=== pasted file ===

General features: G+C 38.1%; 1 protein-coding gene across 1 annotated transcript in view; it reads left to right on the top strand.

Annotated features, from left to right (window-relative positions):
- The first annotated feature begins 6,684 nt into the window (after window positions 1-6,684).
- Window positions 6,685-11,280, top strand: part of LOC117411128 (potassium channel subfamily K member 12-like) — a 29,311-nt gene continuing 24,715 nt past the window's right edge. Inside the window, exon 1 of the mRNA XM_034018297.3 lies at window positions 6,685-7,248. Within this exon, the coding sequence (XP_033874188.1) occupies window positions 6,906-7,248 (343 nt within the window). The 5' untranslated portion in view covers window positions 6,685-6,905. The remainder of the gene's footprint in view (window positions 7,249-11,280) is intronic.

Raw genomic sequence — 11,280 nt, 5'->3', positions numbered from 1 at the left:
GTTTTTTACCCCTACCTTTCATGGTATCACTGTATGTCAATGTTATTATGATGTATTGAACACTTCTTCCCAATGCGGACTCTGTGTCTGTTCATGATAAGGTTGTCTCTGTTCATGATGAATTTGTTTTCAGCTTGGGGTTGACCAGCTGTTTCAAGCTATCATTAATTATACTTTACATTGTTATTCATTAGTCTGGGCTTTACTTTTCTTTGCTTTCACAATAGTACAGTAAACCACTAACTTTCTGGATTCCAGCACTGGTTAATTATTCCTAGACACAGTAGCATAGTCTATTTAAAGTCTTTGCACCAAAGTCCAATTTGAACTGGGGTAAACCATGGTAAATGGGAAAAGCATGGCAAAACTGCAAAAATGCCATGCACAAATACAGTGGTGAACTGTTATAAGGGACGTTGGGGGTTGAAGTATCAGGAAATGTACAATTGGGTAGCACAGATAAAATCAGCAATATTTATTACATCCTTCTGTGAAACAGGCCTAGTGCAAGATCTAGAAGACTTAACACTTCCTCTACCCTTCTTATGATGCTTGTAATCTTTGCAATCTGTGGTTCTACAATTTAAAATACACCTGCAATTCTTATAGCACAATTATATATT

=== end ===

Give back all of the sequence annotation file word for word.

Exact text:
General features: G+C 38.1%; 1 protein-coding gene across 1 annotated transcript in view; it reads left to right on the top strand.

Annotated features, from left to right (window-relative positions):
- The first annotated feature begins 6,684 nt into the window (after window positions 1-6,684).
- Window positions 6,685-11,280, top strand: part of LOC117411128 (potassium channel subfamily K member 12-like) — a 29,311-nt gene continuing 24,715 nt past the window's right edge. Inside the window, exon 1 of the mRNA XM_034018297.3 lies at window positions 6,685-7,248. Within this exon, the coding sequence (XP_033874188.1) occupies window positions 6,906-7,248 (343 nt within the window). The 5' untranslated portion in view covers window positions 6,685-6,905. The remainder of the gene's footprint in view (window positions 7,249-11,280) is intronic.

Raw genomic sequence — 11,280 nt, 5'->3', positions numbered from 1 at the left:
GTTTTTTACCCCTACCTTTCATGGTATCACTGTATGTCAATGTTATTATGATGTATTGAACACTTCTTCCCAATGCGGACTCTGTGTCTGTTCATGATAAGGTTGTCTCTGTTCATGATGAATTTGTTTTCAGCTTGGGGTTGACCAGCTGTTTCAAGCTATCATTAATTATACTTTACATTGTTATTCATTAGTCTGGGCTTTACTTTTCTTTGCTTTCACAATAGTACAGTAAACCACTAACTTTCTGGATTCCAGCACTGGTTAATTATTCCTAGACACAGTAGCATAGTCTATTTAAAGTCTTTGCACCAAAGTCCAATTTGAACTGGGGTAAACCATGGTAAATGGGAAAAGCATGGCAAAACTGCAAAAATGCCATGCACAAATACAGTGGTGAACTGTTATAAGGGACGTTGGGGGTTGAAGTATCAGGAAATGTACAATTGGGTAGCACAGATAAAATCAGCAATATTTATTACATCCTTCTGTGAAACAGGCCTAGTGCAAGATCTAGAAGACTTAACACTTCCTCTACCCTTCTTATGATGCTTGTAATCTTTGCAATCTGTGGTTCTACAATTTAAAATACACCTGCAATTCTTATAGCACAATTATATATT